Our trials should make us better, not worse. They should strengthen our character, not diminish it. They should grow our virtues, and amplify our Godward desires, and more prominently display the fruit of the Spirit. We may emerge from them with broken bodies and broken hearts, but should never emerge from them with broken vows, broken honor, broken character.
It’s undoubtedly one of the most-told and best-loved stories in the entire Old Testament. It has all the hallmarks of a great tale—heroes and villains and peril and deliverance. It tells of faithful young men who faced unjust persecution, faithful young men who were sentenced to die a horrific death—to be consumed by flames in a fiery furnace. Yet it also tells how they were unexpectedly and miraculously delivered; how, though they were thrown into the flames bound hand and foot, they walked out of their own accord; how, though they were surrounded by a superheated fire, they emerged unscathed. Because Shadrach, Meshach, and Abednego honored God in life, they were preserved from death.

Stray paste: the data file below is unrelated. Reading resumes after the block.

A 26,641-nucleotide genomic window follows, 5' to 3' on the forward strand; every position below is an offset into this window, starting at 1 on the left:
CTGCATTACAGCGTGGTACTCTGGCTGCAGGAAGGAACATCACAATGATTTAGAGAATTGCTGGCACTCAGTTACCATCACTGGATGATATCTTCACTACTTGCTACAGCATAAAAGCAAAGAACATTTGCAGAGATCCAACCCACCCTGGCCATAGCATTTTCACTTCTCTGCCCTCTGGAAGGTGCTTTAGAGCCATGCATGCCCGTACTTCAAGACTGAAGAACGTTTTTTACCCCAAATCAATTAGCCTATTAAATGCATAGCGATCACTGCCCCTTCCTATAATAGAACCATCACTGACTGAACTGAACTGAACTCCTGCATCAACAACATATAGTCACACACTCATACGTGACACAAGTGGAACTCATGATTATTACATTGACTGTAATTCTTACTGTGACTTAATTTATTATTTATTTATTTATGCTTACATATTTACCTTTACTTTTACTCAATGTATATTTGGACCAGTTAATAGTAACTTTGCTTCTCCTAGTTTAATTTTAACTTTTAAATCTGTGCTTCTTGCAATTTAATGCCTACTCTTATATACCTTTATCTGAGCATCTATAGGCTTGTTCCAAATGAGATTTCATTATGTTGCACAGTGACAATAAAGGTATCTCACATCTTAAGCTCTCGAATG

One of the details never fails to fascinate. After they came out from the flames, the people nearby observed that “the fire had not had any power over the bodies of those men. The hair of their heads was not singed, their cloaks were not harmed, and no smell of fire had come upon them.” These men passed through the fire of the furnace without a single hair being singed, without a single thread being scorched, without as much as a whiff of the smell of smoke sticking to them. They came from the flames just as they had gone into the flames—without the least trace of harm.